“We call this technical censorship – all printing houses refuse to accept our paper for printing, on trumped-up pretexts,” Makushina told EurasiaNet.org. “We’ve even tested it. If you want to print a literary newspaper in the same volume at approximately the same time, printing houses have the technical capacity, but if you want to print Respublika newspaper, the technical capacity isn’t there.”
Respublika’s print run of 19,000 is produced on office equipment, starting on Tuesdays when some sections of the Friday weekly are ready. The process peaks on Thursday evenings as copy is finalized.
Work continues throughout the night, with compilers manually collating and stapling the newspaper, and a driver collecting batches and delivering them to sales points during the early hours of Friday.
Respublika runs several makeshift printing operations, “so there’s also a chance that if, say, here it is blocked [by the authorities], part of the print run reaches the reader,” Makushina said.
Some senior members of President Nursultan Nazarbayev’s administration – which insists that Kazakhstan is committed to defending press freedom – make no secret of their antipathy toward Respublika, or their suspicions that it acts as a mouthpiece for Ablyazov, now a vociferous critic of Astana.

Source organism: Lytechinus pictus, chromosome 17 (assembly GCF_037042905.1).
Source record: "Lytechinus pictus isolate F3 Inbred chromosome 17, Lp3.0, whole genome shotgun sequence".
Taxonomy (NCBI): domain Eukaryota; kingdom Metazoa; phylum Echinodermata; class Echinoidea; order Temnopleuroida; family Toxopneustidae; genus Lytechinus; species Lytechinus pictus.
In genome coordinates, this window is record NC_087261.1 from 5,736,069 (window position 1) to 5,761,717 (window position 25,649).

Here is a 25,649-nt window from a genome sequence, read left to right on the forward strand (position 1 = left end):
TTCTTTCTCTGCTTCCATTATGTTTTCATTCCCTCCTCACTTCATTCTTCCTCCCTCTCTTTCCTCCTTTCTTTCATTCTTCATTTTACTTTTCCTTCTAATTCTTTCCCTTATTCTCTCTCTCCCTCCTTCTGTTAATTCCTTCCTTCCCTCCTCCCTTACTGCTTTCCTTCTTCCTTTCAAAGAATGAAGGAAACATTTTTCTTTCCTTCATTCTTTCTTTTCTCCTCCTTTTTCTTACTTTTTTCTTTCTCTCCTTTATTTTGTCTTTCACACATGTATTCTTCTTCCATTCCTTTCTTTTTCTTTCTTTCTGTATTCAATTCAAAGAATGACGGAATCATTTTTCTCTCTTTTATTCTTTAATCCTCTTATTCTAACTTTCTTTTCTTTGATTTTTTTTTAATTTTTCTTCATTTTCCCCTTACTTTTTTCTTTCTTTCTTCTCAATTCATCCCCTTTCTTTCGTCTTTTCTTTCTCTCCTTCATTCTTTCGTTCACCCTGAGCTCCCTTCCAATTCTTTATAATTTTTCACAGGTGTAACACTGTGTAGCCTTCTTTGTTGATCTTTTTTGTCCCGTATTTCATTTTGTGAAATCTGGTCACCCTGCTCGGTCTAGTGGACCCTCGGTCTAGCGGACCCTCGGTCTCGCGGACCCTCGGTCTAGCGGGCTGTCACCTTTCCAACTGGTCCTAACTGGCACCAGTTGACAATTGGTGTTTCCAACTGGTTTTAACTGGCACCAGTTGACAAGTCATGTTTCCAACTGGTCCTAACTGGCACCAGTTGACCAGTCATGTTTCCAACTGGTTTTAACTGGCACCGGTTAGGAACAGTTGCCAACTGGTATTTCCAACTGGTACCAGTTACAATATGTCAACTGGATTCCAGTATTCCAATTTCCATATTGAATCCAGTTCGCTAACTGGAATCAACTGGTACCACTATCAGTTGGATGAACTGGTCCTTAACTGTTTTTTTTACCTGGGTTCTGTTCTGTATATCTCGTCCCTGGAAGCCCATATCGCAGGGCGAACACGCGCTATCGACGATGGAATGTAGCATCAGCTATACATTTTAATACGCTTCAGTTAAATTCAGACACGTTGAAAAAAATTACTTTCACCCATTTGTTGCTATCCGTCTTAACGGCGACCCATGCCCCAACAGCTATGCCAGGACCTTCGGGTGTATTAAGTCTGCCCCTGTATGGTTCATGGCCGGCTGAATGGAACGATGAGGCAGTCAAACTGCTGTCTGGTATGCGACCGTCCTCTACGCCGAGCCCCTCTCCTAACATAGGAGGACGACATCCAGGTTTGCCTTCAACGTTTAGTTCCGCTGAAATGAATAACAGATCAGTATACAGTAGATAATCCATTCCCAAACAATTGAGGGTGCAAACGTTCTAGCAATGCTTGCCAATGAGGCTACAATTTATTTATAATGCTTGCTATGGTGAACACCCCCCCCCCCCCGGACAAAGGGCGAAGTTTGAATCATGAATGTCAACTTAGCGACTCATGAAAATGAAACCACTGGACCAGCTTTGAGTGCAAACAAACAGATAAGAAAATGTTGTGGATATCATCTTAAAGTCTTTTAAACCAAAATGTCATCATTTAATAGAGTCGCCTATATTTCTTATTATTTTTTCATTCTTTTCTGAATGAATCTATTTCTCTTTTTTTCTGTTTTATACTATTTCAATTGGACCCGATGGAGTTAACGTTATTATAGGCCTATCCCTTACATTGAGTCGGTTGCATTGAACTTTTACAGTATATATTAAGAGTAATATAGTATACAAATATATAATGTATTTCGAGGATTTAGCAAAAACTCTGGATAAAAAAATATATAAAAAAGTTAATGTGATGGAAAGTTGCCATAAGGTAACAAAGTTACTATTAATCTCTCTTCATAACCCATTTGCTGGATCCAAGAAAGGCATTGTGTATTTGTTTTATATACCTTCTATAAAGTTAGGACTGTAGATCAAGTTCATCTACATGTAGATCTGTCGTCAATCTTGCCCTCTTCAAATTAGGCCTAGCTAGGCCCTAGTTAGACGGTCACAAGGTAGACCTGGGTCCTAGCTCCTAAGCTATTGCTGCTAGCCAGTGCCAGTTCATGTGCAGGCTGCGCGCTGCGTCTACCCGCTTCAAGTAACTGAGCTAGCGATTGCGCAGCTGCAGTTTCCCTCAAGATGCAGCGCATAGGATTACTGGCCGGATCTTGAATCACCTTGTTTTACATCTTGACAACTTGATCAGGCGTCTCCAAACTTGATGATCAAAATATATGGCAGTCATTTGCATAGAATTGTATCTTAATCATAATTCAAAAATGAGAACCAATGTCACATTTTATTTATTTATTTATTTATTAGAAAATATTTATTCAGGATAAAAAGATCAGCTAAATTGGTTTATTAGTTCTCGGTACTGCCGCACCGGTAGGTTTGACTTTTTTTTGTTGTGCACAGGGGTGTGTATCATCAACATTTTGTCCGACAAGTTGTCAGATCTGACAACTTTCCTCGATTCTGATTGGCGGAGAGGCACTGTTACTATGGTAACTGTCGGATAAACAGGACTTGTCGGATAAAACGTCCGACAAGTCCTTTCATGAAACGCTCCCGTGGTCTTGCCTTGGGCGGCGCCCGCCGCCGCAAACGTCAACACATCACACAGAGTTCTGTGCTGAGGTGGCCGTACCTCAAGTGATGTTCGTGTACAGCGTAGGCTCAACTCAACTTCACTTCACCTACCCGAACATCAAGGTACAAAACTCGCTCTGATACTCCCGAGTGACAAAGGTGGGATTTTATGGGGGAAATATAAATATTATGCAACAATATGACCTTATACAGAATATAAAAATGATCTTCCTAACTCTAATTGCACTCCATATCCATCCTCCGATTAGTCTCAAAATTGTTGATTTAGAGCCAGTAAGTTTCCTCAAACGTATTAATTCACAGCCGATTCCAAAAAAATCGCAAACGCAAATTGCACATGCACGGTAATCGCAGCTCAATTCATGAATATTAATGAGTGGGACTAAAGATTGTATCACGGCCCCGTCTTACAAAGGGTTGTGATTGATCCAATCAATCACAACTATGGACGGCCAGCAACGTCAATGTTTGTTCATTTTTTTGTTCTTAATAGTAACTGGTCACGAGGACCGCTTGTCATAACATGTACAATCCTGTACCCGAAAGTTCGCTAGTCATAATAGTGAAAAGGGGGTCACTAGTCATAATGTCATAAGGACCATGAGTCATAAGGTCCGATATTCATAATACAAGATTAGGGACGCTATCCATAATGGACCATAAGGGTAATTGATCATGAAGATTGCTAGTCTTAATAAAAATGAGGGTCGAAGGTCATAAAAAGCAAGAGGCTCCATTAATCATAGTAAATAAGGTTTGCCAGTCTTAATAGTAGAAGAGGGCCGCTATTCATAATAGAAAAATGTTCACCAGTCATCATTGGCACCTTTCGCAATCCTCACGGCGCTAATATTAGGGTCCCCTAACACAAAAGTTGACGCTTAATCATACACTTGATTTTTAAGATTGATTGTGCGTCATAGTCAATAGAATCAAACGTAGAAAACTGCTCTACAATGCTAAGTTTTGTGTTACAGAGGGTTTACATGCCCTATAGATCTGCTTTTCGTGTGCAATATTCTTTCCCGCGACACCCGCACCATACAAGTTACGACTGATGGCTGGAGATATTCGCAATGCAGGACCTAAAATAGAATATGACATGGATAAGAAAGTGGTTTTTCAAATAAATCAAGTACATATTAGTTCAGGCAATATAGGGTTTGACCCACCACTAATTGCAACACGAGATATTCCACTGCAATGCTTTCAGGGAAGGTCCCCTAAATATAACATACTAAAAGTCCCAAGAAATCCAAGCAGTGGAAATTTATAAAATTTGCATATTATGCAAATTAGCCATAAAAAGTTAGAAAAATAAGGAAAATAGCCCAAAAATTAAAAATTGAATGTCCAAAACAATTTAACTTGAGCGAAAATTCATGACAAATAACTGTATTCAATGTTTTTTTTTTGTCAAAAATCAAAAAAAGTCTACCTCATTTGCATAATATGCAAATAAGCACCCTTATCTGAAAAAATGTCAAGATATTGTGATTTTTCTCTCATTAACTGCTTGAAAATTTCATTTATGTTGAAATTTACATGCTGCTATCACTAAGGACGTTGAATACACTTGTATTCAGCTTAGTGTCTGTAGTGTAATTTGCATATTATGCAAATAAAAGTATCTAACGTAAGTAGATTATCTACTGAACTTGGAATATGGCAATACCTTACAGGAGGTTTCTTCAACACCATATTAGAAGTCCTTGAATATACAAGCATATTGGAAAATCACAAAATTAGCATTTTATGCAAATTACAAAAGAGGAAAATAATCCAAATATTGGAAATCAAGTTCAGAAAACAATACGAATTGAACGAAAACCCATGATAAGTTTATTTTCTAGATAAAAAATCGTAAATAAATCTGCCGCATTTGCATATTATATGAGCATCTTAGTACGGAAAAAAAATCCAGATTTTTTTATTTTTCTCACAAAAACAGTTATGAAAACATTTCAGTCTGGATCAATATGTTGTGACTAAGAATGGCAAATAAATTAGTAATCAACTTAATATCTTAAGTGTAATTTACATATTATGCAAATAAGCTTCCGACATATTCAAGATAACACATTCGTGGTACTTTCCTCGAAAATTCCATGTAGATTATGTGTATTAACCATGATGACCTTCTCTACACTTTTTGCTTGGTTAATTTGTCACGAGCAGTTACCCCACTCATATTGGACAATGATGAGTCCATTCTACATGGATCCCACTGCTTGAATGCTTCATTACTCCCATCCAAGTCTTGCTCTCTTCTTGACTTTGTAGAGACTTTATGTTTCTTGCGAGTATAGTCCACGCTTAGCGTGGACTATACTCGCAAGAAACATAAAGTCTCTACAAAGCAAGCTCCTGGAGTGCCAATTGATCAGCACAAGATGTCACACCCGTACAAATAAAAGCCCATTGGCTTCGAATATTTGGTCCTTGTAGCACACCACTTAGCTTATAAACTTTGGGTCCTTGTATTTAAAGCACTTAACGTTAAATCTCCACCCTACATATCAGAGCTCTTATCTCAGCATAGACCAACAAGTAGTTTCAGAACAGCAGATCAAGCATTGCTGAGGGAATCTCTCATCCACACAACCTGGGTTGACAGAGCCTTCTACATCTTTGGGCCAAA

In a March 4 interview with the Ekspress K tabloid, presidential adviser Yermukhamet Yertysbayev alleged that Ablyazov was “the owner and sponsor of Respublika,” which he accused of fomenting discontent ahead of Kazakhstan’s early presidential election on April 3 and conducting “information terrorism against the first president [Nazarbayev] and against the whole of our country.”
In an interview with EurasiaNet.org in October 2009, Ablyazov described Respublika as an “independent newspaper” and denied owning any media outlets in Kazakhstan.
Makushina rejects criticism from some opponents that Respublika has an anti-government bias, and insists it is “an independent media outlet.” She also dismisses suggestions that it is reliant on Ablyazov. “Our country is basically not ready for the fact that a newspaper can exist without some sort of big, rich sponsor,” Makushina said.
She put suggestions that Respublika had recently become close to another vocal opponent of Nazarbayev’s, his former son-in-law Rakhat Aliyev, down to “a campaign to discredit” the weekly.